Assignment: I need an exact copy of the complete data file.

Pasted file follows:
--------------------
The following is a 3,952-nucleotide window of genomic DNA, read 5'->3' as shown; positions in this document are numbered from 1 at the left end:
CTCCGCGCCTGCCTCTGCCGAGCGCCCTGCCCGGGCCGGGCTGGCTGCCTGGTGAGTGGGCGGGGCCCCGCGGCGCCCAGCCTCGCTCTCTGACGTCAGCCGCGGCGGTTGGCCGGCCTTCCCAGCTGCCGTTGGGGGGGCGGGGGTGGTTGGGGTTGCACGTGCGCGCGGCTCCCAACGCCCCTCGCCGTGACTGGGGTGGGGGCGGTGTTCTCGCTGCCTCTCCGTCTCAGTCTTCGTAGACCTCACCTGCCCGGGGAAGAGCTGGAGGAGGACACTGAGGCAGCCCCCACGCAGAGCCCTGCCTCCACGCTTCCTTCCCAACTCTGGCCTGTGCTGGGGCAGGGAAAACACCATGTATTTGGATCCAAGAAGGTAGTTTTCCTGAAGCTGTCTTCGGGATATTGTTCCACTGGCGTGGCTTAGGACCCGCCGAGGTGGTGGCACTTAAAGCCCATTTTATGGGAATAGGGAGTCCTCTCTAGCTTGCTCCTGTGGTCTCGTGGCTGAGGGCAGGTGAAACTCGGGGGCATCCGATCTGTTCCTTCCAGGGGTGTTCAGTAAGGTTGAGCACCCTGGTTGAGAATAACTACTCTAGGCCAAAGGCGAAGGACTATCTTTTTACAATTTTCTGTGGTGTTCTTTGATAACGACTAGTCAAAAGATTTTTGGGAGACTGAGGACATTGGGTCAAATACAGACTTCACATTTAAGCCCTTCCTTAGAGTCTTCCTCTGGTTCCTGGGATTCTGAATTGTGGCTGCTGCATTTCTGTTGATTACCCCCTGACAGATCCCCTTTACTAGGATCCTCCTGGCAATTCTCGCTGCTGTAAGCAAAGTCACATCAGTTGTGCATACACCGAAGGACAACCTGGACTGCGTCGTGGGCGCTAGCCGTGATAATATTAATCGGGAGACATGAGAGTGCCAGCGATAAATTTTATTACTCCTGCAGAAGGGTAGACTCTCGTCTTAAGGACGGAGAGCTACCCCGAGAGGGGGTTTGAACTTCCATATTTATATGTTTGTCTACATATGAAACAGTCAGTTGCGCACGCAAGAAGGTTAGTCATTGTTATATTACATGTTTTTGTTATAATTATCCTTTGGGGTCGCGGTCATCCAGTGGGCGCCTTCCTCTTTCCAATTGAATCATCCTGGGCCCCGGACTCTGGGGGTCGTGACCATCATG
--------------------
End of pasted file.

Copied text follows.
The following is a 3,952-nucleotide window of genomic DNA, read 5'->3' as shown; positions in this document are numbered from 1 at the left end:
CTCCGCGCCTGCCTCTGCCGAGCGCCCTGCCCGGGCCGGGCTGGCTGCCTGGTGAGTGGGCGGGGCCCCGCGGCGCCCAGCCTCGCTCTCTGACGTCAGCCGCGGCGGTTGGCCGGCCTTCCCAGCTGCCGTTGGGGGGGCGGGGGTGGTTGGGGTTGCACGTGCGCGCGGCTCCCAACGCCCCTCGCCGTGACTGGGGTGGGGGCGGTGTTCTCGCTGCCTCTCCGTCTCAGTCTTCGTAGACCTCACCTGCCCGGGGAAGAGCTGGAGGAGGACACTGAGGCAGCCCCCACGCAGAGCCCTGCCTCCACGCTTCCTTCCCAACTCTGGCCTGTGCTGGGGCAGGGAAAACACCATGTATTTGGATCCAAGAAGGTAGTTTTCCTGAAGCTGTCTTCGGGATATTGTTCCACTGGCGTGGCTTAGGACCCGCCGAGGTGGTGGCACTTAAAGCCCATTTTATGGGAATAGGGAGTCCTCTCTAGCTTGCTCCTGTGGTCTCGTGGCTGAGGGCAGGTGAAACTCGGGGGCATCCGATCTGTTCCTTCCAGGGGTGTTCAGTAAGGTTGAGCACCCTGGTTGAGAATAACTACTCTAGGCCAAAGGCGAAGGACTATCTTTTTACAATTTTCTGTGGTGTTCTTTGATAACGACTAGTCAAAAGATTTTTGGGAGACTGAGGACATTGGGTCAAATACAGACTTCACATTTAAGCCCTTCCTTAGAGTCTTCCTCTGGTTCCTGGGATTCTGAATTGTGGCTGCTGCATTTCTGTTGATTACCCCCTGACAGATCCCCTTTACTAGGATCCTCCTGGCAATTCTCGCTGCTGTAAGCAAAGTCACATCAGTTGTGCATACACCGAAGGACAACCTGGACTGCGTCGTGGGCGCTAGCCGTGATAATATTAATCGGGAGACATGAGAGTGCCAGCGATAAATTTTATTACTCCTGCAGAAGGGTAGACTCTCGTCTTAAGGACGGAGAGCTACCCCGAGAGGGGGTTTGAACTTCCATATTTATATGTTTGTCTACATATGAAACAGTCAGTTGCGCACGCAAGAAGGTTAGTCATTGTTATATTACATGTTTTTGTTATAATTATCCTTTGGGGTCGCGGTCATCCAGTGGGCGCCTTCCTCTTTCCAATTGAATCATCCTGGGCCCCGGACTCTGGGGGTCGTGACCATCATG